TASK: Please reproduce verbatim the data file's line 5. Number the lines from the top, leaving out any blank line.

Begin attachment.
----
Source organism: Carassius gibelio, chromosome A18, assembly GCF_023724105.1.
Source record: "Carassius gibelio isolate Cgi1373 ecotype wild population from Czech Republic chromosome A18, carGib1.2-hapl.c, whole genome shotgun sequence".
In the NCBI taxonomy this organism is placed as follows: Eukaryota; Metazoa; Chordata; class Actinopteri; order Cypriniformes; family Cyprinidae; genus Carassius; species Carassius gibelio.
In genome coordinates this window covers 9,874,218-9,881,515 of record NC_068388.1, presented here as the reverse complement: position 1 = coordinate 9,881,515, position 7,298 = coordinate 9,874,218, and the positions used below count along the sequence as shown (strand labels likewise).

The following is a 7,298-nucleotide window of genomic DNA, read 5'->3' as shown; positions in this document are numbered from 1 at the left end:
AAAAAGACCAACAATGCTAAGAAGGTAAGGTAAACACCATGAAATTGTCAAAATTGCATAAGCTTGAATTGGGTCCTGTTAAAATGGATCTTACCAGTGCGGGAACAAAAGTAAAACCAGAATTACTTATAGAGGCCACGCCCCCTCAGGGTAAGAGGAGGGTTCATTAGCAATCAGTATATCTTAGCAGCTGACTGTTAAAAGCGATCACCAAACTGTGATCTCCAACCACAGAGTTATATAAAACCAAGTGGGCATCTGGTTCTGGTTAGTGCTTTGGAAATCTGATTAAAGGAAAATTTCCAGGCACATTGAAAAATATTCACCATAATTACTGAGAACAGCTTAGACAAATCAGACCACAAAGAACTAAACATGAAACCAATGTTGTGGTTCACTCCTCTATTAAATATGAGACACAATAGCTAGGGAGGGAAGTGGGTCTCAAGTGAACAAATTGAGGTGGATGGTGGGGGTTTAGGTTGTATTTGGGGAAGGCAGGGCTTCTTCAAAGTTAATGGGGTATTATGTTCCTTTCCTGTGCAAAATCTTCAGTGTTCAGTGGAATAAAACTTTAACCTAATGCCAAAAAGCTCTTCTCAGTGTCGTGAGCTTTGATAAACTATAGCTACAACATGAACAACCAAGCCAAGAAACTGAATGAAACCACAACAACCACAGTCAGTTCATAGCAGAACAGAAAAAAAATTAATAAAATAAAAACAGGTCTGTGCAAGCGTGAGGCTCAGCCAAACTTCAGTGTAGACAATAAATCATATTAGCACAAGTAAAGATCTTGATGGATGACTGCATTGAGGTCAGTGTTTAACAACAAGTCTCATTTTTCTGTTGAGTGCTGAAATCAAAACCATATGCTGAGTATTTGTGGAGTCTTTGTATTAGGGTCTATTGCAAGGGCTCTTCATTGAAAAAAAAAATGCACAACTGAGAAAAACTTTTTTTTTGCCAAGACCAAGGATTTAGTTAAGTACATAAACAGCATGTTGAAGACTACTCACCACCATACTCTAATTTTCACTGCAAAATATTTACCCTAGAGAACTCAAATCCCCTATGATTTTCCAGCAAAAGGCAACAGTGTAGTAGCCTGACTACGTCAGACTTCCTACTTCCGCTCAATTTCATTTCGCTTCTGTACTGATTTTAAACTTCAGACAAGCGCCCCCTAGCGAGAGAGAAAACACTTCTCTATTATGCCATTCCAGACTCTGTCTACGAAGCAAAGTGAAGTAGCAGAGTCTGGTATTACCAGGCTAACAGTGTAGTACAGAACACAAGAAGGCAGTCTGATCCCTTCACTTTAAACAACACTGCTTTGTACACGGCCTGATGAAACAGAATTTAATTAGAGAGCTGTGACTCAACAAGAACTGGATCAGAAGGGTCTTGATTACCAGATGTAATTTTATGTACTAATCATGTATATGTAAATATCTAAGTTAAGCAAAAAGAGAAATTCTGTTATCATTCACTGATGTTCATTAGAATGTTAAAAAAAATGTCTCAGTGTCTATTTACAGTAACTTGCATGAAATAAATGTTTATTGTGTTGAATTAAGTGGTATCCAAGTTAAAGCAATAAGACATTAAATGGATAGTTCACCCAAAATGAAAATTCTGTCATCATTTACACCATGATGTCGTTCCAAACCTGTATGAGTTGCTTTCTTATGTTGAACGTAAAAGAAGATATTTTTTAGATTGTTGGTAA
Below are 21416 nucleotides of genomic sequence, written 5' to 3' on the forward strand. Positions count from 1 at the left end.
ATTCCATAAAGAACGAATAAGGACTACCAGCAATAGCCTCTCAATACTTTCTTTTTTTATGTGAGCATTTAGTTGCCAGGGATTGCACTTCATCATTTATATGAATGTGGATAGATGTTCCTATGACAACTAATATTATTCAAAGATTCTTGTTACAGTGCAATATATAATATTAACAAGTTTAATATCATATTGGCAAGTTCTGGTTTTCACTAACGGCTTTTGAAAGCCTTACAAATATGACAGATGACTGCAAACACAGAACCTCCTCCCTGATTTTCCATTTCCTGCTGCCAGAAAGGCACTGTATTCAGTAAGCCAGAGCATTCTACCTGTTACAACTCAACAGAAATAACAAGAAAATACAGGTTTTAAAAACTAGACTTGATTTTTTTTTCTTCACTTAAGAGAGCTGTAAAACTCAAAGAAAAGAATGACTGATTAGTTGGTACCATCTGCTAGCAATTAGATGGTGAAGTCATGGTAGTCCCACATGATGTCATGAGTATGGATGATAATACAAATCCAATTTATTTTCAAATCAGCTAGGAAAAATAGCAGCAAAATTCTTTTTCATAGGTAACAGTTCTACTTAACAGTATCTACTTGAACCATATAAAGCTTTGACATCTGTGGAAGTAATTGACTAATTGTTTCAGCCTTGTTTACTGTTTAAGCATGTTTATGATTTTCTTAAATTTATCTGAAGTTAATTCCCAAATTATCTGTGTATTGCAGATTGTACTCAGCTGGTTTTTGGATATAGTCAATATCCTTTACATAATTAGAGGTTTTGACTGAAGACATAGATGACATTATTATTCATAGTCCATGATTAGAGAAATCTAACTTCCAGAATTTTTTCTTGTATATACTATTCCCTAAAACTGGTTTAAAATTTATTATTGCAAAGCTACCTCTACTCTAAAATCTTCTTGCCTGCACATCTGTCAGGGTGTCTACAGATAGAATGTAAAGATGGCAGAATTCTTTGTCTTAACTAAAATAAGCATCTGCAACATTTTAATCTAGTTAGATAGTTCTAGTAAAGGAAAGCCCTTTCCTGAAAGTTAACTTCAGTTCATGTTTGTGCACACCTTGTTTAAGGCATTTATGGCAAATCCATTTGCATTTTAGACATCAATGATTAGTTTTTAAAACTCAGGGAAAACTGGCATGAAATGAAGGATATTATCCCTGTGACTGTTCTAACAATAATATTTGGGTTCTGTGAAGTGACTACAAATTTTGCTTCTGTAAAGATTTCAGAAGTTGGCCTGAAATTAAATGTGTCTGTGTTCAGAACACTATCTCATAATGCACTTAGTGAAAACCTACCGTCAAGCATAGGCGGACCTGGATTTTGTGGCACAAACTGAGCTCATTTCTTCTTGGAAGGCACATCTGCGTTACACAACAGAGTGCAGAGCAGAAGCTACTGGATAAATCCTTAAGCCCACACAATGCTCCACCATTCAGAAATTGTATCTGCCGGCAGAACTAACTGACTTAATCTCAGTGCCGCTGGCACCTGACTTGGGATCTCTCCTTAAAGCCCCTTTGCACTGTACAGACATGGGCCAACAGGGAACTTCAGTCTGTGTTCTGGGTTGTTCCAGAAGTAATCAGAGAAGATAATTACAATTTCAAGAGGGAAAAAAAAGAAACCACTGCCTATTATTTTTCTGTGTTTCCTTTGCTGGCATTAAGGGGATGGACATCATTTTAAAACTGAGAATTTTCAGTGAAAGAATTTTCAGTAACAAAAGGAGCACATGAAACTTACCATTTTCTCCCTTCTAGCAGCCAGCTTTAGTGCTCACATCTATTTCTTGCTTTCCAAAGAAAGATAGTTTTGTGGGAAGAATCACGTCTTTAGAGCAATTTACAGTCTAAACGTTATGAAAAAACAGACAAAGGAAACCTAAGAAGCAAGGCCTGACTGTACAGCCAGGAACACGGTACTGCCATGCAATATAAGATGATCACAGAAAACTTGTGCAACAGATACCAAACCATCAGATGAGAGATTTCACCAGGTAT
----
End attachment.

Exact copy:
The following is a 7,298-nucleotide window of genomic DNA, read 5'->3' as shown; positions in this document are numbered from 1 at the left end: